I'm writing an indexing crawler for my hobby search engine. What would be a safe figure for requests per second so I wouldn't be mistaken for a DOS attack and I wouldn't get blocked by firewalls and such?
FWIW Google allows you to control the crawl rate of its Googlebot from between 0.002 (1 request every 8.33 minutes) and 2 requests per second. The default seems to be towards the low end (eg. 0.003) - although this obviously varies per site.– MrWhiteMar 12, 2016 at 11:09
@MrWhite any references please?– Peyman MohamadpourMay 16, 2020 at 14:48
@Pmpr Change Googlebot crawl rate - The crawl rates I stated above are the default entry-level rates as reported in GSC (and still appears to hold true today). However, for larger/popular sites (that have capacity) then the Googlebot (minimum) crawl rates can be considerably higher.– MrWhiteMay 17, 2020 at 0:47
I can't see reported numbers in that URL– Peyman MohamadpourMay 17, 2020 at 5:43
I've written a search engine bot before. Building it was fun! There is a lot of cleanup that you'll have to do on the URLs, as munged URLs will constantly crash your search engine bot when it runs.
I'd set it to a 5 second sleep timer. Websites probably won't care as long as you aren't trying to hit them with 10K requests in <1 second. It's pretty easy to tell that if a user isn't looking at a page for 5+ seconds / domain, that they are a bot. Users can't read 2+ pages simultaneously. However in those 5 seconds, you can be scanning 10-15 other websites & indexing their pages. So it's not like your bot will be blocked for 5 seconds while it sleeps. It only sleeps on each site for 5 seconds.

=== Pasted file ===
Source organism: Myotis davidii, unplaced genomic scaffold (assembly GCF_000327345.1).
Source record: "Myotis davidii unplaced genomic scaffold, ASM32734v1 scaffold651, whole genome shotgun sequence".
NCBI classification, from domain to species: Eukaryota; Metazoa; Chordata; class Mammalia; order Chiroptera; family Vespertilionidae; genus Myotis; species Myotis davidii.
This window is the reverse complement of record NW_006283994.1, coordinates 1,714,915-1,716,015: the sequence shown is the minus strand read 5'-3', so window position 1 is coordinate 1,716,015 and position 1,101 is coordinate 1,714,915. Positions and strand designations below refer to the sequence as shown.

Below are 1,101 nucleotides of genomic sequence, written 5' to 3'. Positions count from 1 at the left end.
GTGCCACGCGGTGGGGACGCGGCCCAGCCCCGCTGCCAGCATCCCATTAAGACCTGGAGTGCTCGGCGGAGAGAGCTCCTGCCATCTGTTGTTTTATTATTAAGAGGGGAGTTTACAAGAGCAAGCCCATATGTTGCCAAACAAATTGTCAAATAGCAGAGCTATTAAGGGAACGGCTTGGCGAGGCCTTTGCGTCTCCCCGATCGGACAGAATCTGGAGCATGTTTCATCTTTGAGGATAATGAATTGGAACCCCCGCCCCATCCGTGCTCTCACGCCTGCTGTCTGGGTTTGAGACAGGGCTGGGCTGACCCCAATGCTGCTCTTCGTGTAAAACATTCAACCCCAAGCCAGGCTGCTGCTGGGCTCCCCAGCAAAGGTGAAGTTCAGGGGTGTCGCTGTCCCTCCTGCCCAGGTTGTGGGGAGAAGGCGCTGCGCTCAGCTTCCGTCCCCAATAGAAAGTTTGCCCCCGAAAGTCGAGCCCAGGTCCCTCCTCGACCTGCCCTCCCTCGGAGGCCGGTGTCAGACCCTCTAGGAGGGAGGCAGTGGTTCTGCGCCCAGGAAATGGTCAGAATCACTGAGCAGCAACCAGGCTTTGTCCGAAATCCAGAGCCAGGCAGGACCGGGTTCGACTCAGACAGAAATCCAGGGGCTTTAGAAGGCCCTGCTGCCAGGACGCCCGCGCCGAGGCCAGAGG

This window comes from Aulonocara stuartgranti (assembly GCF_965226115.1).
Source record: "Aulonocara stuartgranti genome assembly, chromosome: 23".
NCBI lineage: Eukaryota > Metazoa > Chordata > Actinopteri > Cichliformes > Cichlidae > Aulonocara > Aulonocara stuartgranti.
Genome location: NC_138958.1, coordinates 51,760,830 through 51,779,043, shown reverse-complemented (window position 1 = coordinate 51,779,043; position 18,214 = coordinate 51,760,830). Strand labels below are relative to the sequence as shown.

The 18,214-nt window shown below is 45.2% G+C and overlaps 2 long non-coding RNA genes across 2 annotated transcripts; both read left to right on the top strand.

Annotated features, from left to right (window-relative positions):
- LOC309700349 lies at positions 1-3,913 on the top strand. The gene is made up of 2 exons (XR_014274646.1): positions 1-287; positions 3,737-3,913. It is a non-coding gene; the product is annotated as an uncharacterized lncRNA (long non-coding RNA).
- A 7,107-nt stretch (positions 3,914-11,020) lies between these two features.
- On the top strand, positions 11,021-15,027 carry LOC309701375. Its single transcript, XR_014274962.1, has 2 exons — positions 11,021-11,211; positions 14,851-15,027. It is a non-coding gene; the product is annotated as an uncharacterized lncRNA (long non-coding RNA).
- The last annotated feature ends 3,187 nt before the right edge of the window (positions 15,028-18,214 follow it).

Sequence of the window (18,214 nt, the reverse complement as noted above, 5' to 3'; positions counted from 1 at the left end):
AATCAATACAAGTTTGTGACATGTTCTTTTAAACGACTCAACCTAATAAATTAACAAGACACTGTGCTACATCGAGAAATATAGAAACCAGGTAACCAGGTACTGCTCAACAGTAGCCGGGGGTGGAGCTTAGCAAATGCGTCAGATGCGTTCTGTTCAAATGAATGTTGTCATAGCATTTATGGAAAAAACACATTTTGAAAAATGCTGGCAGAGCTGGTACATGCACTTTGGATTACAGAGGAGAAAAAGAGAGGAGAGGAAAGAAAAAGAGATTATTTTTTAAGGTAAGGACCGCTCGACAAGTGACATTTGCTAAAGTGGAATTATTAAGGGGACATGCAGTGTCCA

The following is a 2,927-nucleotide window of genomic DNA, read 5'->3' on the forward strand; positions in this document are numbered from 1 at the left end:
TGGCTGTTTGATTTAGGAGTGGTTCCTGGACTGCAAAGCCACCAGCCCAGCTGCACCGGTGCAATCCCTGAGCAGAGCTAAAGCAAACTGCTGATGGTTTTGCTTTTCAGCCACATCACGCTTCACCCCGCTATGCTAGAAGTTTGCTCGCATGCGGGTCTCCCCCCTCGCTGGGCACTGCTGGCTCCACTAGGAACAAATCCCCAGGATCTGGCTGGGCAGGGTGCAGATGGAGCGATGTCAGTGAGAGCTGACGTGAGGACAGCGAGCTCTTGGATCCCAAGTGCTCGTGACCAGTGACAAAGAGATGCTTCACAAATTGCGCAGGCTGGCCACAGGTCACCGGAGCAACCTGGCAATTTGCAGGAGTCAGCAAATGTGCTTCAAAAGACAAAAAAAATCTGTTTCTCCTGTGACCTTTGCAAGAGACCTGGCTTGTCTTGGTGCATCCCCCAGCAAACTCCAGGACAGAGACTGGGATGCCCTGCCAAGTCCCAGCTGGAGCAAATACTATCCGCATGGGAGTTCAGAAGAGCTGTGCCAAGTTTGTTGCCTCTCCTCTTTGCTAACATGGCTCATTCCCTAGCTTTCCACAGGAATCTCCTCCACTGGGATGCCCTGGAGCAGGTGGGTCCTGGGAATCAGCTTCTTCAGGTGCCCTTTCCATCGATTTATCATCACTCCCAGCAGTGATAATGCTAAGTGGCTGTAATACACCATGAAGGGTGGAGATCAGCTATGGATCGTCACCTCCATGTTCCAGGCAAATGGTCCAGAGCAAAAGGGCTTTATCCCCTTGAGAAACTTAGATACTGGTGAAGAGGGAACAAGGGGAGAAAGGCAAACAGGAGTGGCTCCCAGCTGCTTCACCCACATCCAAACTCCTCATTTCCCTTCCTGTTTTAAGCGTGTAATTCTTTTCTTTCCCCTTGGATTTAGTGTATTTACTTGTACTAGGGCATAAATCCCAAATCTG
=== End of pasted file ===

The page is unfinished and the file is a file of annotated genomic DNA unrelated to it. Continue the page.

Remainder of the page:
Make sure to name/identify your bot too in the code, so that other webmasters will know that it's a search engine bot & will want to white-list it. You should be able to do that by setting a header.
Google will not make a request less than 2 seconds apart unless you specifically set a crawl rate. That is a good guideline.
My question is, why write a bot when there are so many open source bots fully developed and fully vetted? It would be a lot safer to use one already thrashed out than make all the same mistakes and be banned and possibly face retaliation.
3that's a strange question.. why write any software at all? There are all kinds of open source programs from games to data backup, surely nobody should ever create anything in the same genre ever again. Mar 12, 2016 at 17:59
3@user81993 I did not say all that for Christ sake! I did say that writing a spider comes with a lot of pitfalls that can be easily avoided by using one of many existing open source bots. Why recreate the wheel?? Especially when it is not necessary. Mar 12, 2016 at 23:44